Chancellor announces measures to help business
Photo credit HM Treasury’s Flickr stream
In his budget today, the Chancellor, Alistair Darling, unveiled a package of measures designed to help small businesses.
Business rates will be cut for one year from October, which Mr Darling said would be a reduction in payments for more than half a million small businesses. 345,000 will pay no business rates at all.
The Annual Investment Allowance will be doubled, to £100,000. The Chancellor said that this would help small businesses expand, by allowing them to deduct all plant expenses from profits in the first year. However, the Institute of Directors said that the majority of firms would see no benefit from this, “because their investment is smaller than the old £50,000 limit”.
There are new measures to try to expand credit lines available to business. RBS and Lloyds will provide £94bn of new business loans, nearly half to smaller companies. There will be a new credit adjudicator to look into cases where small business owners feel they have unfairly been denied credit.
A new initiative called UK Finance for Growth will oversee £4bn in government aid for business. An additional 15% of government contracts will be awarded to SMEs, which could mean an addition £15bn of new business across the whole of the public sector.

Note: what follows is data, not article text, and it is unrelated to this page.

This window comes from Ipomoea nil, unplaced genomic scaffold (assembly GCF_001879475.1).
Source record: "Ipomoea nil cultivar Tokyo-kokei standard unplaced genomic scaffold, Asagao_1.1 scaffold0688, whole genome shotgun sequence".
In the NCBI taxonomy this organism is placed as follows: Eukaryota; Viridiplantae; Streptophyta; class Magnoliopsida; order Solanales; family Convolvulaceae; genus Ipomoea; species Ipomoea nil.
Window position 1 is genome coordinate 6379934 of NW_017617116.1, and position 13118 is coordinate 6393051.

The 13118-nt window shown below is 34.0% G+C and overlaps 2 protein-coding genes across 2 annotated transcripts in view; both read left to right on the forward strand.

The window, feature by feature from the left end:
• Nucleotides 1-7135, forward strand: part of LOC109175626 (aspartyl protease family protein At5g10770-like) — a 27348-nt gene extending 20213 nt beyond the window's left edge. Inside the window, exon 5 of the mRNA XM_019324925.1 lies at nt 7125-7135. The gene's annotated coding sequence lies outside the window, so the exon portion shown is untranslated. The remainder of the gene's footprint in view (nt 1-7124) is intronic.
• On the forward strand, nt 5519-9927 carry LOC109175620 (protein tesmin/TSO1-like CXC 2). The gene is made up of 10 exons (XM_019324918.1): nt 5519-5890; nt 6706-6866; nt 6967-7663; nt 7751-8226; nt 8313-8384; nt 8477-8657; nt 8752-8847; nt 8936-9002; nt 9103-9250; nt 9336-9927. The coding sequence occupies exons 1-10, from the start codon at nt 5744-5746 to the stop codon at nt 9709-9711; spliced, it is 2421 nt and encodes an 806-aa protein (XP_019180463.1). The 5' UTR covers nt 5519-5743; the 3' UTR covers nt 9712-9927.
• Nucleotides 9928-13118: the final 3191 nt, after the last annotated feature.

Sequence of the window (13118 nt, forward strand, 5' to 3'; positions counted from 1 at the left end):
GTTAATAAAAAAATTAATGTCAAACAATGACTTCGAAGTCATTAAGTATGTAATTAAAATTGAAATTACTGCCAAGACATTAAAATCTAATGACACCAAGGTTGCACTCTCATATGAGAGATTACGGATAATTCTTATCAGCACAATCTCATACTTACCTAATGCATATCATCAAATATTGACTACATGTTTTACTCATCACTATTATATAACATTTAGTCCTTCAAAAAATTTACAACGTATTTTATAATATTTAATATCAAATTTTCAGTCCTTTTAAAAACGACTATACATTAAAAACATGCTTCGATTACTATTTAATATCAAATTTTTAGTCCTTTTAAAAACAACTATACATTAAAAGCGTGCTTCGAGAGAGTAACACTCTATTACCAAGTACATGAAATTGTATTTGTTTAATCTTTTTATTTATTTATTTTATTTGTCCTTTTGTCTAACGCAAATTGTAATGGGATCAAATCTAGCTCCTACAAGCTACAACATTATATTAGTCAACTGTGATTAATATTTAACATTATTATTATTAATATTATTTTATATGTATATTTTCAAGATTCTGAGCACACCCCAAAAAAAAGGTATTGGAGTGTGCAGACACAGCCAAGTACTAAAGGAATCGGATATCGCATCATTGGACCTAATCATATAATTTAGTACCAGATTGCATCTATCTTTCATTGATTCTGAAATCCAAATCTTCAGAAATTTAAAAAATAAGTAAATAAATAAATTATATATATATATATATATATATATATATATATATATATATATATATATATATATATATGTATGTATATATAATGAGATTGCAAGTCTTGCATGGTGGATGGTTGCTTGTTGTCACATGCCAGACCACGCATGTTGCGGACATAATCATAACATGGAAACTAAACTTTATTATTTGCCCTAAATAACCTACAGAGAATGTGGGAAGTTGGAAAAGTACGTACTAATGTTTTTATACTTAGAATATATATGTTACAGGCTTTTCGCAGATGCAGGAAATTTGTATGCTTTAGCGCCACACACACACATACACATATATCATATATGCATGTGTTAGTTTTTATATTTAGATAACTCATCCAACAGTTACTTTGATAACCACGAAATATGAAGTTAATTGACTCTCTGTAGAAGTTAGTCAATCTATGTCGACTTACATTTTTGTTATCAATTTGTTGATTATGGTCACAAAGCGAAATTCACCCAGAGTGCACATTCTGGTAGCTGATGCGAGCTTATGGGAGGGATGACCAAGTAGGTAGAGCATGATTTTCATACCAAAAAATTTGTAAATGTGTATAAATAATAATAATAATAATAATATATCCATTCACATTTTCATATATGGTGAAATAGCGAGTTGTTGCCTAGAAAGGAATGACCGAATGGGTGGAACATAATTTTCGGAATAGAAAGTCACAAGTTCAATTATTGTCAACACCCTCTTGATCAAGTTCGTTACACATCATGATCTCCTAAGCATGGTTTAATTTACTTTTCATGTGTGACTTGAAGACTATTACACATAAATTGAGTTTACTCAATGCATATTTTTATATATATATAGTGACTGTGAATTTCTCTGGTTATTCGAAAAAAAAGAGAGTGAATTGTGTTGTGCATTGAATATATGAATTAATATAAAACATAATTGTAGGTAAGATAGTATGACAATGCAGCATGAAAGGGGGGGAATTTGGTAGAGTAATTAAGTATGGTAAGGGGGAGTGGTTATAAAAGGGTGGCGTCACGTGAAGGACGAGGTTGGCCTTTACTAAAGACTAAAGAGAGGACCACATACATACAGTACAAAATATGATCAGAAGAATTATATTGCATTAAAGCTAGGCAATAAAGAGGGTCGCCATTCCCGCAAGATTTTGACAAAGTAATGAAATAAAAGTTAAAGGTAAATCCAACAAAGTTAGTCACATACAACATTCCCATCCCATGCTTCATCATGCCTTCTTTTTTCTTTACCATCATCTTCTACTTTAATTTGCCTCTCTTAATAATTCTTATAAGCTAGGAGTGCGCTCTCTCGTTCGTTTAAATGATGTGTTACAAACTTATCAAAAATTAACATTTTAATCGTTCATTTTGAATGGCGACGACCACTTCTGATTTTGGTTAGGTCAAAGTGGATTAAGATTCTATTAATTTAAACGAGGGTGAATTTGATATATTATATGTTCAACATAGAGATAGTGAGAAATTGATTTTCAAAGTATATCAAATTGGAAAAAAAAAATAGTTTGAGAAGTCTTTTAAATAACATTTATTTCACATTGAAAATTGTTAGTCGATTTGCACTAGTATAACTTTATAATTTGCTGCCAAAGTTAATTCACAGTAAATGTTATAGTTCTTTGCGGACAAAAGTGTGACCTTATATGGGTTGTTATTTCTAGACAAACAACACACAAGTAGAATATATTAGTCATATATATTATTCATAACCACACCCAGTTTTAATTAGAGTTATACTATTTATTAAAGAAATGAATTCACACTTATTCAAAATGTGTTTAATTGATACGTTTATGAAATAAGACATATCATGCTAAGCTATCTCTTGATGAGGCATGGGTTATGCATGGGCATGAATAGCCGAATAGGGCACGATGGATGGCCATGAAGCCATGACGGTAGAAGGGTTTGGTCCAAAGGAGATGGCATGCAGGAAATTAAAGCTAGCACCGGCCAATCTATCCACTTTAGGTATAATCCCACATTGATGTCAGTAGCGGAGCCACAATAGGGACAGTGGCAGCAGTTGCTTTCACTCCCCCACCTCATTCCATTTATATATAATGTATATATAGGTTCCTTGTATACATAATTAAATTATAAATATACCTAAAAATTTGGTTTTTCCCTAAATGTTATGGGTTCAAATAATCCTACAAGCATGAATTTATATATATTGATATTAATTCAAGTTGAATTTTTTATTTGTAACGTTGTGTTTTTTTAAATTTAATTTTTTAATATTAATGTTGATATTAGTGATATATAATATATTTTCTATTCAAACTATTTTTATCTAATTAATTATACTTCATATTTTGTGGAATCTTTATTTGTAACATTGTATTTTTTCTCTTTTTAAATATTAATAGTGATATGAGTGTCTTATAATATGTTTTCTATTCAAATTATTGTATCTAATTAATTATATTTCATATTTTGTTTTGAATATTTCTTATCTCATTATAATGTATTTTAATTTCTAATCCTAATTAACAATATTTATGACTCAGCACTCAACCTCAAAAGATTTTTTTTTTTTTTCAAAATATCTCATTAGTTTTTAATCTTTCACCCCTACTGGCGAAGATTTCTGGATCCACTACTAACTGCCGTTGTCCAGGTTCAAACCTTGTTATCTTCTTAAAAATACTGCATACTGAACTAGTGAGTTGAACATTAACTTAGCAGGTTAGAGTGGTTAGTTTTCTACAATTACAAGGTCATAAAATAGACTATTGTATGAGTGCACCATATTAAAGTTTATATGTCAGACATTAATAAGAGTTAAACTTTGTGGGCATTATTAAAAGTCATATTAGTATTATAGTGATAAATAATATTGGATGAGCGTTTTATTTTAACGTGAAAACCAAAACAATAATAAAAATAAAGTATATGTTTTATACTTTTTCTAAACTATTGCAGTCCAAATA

The CBI called the Budget “a series of modest but helpful changes”.
Sadly for many, there was no backtrack on the government’s plan to increase to employer National Insurance contributions, which the Federation of Small Businesses has shown will cost 57,000 jobs.
eBay praised the decision to cut business rates, calling it an “important boost” for online firms. eBay UK’s new MD, Clare Gilmartin, said: “Cutting edge firms like these are essential to restoring the British economy to growth, and we are pleased that the Chancellor is listening to their concerns.”
Excellent sentiments. Let’s just hope Ms Gilmartin practices what she preaches, ehh.